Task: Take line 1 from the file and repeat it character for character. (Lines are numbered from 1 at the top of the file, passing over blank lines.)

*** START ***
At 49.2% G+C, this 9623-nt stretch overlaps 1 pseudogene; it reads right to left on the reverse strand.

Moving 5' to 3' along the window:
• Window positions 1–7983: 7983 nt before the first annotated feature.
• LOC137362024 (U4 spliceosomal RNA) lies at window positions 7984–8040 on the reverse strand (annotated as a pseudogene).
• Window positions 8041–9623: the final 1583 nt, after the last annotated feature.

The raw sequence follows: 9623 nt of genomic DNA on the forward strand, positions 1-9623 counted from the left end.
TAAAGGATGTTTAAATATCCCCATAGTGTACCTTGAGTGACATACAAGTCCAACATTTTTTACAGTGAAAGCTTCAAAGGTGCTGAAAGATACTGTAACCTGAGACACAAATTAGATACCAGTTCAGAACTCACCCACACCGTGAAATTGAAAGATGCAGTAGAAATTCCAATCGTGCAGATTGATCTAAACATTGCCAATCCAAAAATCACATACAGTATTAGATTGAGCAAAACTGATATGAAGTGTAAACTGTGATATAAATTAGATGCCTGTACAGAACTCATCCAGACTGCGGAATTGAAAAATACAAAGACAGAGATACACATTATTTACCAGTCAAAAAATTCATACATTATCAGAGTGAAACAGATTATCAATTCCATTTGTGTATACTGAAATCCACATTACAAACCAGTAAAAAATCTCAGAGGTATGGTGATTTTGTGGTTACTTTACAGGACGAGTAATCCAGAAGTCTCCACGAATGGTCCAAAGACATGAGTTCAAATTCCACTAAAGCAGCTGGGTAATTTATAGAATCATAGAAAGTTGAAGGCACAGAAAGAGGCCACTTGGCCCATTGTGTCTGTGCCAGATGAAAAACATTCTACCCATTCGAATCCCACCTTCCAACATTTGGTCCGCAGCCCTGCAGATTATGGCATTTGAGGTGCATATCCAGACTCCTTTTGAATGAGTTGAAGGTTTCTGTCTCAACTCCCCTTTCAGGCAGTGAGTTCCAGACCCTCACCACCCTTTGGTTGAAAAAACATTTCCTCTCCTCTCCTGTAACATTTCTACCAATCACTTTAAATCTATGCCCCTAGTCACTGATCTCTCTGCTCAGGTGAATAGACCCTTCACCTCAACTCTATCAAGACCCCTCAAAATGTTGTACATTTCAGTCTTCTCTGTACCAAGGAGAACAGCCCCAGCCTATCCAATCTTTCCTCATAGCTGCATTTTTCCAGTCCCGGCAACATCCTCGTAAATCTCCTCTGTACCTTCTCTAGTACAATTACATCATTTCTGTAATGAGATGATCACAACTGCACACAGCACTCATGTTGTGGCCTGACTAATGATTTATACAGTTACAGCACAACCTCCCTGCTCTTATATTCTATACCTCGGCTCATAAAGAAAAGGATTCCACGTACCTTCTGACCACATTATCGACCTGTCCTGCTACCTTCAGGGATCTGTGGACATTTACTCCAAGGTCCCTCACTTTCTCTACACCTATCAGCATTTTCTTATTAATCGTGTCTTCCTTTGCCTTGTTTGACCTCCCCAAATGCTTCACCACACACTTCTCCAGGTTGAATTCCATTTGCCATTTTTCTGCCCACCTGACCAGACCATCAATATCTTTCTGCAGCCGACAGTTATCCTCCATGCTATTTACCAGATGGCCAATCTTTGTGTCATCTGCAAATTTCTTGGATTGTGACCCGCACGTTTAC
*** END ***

At 49.2% G+C, this 9623-nt stretch overlaps 1 pseudogene; it reads right to left on the reverse strand.